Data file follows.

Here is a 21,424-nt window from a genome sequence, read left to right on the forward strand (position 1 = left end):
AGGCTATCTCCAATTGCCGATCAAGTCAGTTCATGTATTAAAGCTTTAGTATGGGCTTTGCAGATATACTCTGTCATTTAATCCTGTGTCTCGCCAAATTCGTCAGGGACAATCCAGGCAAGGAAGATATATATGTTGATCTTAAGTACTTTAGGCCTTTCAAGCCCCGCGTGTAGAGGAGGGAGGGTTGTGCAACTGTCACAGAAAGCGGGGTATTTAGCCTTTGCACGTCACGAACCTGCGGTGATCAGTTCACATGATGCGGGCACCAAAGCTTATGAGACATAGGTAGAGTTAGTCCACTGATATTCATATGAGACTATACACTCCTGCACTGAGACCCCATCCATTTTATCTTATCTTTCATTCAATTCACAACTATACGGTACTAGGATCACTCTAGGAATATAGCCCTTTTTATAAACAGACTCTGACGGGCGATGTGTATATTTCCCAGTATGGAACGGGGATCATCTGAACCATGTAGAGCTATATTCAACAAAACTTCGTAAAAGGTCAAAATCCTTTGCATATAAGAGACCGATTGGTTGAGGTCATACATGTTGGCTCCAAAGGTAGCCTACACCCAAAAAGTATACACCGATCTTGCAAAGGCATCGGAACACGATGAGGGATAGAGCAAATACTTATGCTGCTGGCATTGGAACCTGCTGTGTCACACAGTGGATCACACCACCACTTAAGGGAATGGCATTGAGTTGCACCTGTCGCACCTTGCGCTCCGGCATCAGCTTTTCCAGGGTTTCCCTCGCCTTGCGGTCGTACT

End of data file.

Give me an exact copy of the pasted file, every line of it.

Here is a 21,424-nt window from a genome sequence, read left to right on the forward strand (position 1 = left end):
AGGCTATCTCCAATTGCCGATCAAGTCAGTTCATGTATTAAAGCTTTAGTATGGGCTTTGCAGATATACTCTGTCATTTAATCCTGTGTCTCGCCAAATTCGTCAGGGACAATCCAGGCAAGGAAGATATATATGTTGATCTTAAGTACTTTAGGCCTTTCAAGCCCCGCGTGTAGAGGAGGGAGGGTTGTGCAACTGTCACAGAAAGCGGGGTATTTAGCCTTTGCACGTCACGAACCTGCGGTGATCAGTTCACATGATGCGGGCACCAAAGCTTATGAGACATAGGTAGAGTTAGTCCACTGATATTCATATGAGACTATACACTCCTGCACTGAGACCCCATCCATTTTATCTTATCTTTCATTCAATTCACAACTATACGGTACTAGGATCACTCTAGGAATATAGCCCTTTTTATAAACAGACTCTGACGGGCGATGTGTATATTTCCCAGTATGGAACGGGGATCATCTGAACCATGTAGAGCTATATTCAACAAAACTTCGTAAAAGGTCAAAATCCTTTGCATATAAGAGACCGATTGGTTGAGGTCATACATGTTGGCTCCAAAGGTAGCCTACACCCAAAAAGTATACACCGATCTTGCAAAGGCATCGGAACACGATGAGGGATAGAGCAAATACTTATGCTGCTGGCATTGGAACCTGCTGTGTCACACAGTGGATCACACCACCACTTAAGGGAATGGCATTGAGTTGCACCTGTCGCACCTTGCGCTCCGGCATCAGCTTTTCCAGGGTTTCCCTCGCCTTGCGGTCGTACT